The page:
Yeah, even when Mary got her arrested, she was like, “Now Mary, you got me into this. You’ll have to get me out of it.” And Molly was not fazed.
Carolyn Daughters 26:02
Yeah. Pretty laid back generally. But I think part of that is why I felt like she was leading a pretty good life. She seemed to have enough money to live.
Sarah Harrison 26:15
Carolyn Daughters 26:16
She lived well.
Sarah Harrison 26:18
She had her place in society, and that didn’t diminish.
Carolyn Daughters 26:21
She is Lady Molly of Scotland Yard. She’s not Molly of Scotland Yard. And then she’s traveling, she’s dining. She’s having fun adventures. She always seems peaceful and content. So when we find out in the last two stories that, no, she hasn’t been content, she has been furiously behind the scenes trying to save her husband, her secret …
Sarah Harrison 26:47
She’s always revisiting the scene of the murder. She’s always got this on her mind. And in fact, I feel like the distance that she creates in the life that she creates is kind of a foil to keep people from knowing that she is trying to still like free him.
Carolyn Daughters 27:04
Right. It gives her maybe an excuse. This could have been built out into a whole bigger thing. I mean, truly, like she’s finding this reason to look for her husband without drawing suspicion to herself, to look for the actual killer without drawing undue suspicion. She’s part of the Scotland Yard police force.
Sarah Harrison 27:29
Well, and it turned out that like her whole plan hinged on seeming like she wasn’t in love with her fiance anymore. And there was this distance now that she could use to kind of draw the confession out of the real killers. Which was a really interesting move in terms of how do I get this information?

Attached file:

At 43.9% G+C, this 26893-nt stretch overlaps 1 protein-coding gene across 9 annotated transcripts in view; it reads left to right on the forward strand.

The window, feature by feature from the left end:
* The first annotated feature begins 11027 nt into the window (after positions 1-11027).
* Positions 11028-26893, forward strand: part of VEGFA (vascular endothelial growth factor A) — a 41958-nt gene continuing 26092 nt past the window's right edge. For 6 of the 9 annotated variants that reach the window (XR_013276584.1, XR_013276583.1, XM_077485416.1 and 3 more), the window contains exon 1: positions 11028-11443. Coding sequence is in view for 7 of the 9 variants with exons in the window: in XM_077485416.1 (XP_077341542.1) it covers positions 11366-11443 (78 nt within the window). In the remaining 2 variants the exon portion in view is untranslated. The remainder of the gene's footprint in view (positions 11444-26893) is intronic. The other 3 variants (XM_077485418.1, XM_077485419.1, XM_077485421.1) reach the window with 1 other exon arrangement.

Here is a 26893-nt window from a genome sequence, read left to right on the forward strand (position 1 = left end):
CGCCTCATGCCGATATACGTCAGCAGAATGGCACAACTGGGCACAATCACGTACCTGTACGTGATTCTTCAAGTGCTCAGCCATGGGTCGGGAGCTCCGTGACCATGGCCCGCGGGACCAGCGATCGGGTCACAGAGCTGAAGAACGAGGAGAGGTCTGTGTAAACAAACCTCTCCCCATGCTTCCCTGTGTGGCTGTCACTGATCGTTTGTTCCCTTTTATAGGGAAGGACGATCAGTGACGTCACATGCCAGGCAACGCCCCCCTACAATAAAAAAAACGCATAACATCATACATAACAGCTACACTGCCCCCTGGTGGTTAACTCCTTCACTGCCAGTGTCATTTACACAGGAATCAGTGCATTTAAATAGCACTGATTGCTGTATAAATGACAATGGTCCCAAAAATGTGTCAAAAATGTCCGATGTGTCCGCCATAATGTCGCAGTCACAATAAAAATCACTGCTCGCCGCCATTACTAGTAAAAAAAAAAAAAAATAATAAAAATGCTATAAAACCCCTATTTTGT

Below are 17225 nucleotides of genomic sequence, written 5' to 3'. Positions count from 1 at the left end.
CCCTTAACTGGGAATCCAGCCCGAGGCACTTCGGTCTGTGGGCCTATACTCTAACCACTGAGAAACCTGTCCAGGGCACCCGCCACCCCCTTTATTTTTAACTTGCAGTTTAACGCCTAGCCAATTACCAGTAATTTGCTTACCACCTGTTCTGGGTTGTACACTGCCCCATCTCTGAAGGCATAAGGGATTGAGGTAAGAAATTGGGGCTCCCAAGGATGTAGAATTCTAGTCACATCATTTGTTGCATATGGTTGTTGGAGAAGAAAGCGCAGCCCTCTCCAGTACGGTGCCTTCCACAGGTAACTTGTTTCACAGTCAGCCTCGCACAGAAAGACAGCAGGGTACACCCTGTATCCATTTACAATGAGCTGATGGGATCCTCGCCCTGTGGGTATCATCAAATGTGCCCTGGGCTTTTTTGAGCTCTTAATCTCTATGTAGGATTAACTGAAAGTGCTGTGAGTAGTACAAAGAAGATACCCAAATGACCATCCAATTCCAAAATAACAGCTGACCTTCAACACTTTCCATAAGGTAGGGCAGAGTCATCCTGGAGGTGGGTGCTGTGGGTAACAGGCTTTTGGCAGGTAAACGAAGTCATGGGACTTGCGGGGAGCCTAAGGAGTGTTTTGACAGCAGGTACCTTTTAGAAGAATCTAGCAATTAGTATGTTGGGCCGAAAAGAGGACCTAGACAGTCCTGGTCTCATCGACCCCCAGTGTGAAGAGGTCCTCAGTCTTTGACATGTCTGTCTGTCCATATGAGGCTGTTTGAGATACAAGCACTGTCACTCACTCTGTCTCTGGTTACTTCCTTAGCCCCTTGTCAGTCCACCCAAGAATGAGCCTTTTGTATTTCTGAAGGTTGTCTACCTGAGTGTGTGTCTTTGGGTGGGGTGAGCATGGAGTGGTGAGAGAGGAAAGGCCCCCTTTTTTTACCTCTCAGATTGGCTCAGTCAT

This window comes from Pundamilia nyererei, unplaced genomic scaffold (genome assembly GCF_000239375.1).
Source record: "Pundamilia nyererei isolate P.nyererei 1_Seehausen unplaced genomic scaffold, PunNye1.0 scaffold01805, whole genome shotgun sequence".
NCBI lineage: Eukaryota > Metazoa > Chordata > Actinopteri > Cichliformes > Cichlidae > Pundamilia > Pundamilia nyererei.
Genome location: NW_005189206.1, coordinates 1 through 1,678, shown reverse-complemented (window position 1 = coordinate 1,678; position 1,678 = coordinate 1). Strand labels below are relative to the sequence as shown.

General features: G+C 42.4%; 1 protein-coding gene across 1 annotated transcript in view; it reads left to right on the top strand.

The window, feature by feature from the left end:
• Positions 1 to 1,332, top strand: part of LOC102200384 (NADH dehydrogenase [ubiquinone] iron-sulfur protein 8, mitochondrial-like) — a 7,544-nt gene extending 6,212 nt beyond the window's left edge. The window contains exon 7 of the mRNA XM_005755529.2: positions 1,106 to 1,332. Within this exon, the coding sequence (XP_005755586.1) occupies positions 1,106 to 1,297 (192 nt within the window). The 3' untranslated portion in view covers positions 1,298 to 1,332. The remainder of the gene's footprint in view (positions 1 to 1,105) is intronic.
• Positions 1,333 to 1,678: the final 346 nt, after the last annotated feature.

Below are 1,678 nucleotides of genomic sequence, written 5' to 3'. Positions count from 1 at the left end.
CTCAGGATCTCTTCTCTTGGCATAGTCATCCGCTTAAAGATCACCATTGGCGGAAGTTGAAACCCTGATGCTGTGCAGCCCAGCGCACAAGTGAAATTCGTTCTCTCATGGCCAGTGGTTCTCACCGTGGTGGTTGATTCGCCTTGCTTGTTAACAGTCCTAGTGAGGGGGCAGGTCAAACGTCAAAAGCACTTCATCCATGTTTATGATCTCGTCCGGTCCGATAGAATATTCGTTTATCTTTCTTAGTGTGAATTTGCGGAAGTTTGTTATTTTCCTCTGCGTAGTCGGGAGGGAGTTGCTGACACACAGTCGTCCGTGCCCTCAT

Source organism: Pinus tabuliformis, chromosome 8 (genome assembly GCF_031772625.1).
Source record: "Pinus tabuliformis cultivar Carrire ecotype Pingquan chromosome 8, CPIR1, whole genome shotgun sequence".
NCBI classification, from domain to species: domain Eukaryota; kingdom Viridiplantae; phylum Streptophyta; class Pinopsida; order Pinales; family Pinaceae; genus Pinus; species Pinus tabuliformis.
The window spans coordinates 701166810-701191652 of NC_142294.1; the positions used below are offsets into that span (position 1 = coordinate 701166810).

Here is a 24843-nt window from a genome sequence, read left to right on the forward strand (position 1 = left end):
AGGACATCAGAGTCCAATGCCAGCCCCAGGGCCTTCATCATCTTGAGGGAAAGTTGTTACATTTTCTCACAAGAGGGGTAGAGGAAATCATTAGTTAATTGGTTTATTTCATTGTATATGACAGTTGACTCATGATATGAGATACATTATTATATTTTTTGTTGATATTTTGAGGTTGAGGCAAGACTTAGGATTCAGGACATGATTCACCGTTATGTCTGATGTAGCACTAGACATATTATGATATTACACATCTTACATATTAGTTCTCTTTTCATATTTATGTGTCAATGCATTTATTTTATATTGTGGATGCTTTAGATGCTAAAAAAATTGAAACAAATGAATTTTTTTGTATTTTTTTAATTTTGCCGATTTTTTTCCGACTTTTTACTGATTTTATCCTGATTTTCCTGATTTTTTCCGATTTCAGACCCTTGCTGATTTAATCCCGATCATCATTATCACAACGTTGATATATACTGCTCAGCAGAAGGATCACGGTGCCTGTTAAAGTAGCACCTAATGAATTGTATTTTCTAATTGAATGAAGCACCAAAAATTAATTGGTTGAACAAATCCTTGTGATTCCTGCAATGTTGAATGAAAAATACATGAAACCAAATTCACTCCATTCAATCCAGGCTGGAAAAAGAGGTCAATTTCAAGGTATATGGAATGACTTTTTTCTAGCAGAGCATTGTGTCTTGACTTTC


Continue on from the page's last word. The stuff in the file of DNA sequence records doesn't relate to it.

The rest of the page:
Yeah. She’s she’s very clever. I think Molly and Mary are both very clever. I would say that, on the surface, I could not have solved any of the crimes in the 12 stories.
Carolyn Daughters 28:11
But then I think a lot of the way she solved things were just like if something was in her head, and she had a gut feel. It’s this feminine intuition that leads her to the resolution.
Sarah Harrison 28:24
Well, she does always kind of have come up with a trick to kind of confirm her suspicions. Nobody’s arrested on suspicion. And that is very interesting too. Mary has thoughts and intuition, but she’ll even say like Molly’s next level at it. So she kind of reads people. We can call it feminine intuition, but really, I feel she’s an expert in reading people and like the study of the human character. Which is interesting, because I thought, a lot of what we’ve seen females portrayed as so far has been very one dimensional. Like, females are wonderfully good and stupid.
And this is the bit part they’re playing this mystery. Whereas Molly is fully like, Oh, this one could definitely be a murderer. Now, this one’s super clever. She ransacked herself. So like she’s not tricked by the Victorian perception of womanhood. And yet she’s also the epitome …
Carolyn Daughters 29:33
She’s ultra-feminine, Mary tells us.
Sarah Harrison 29:34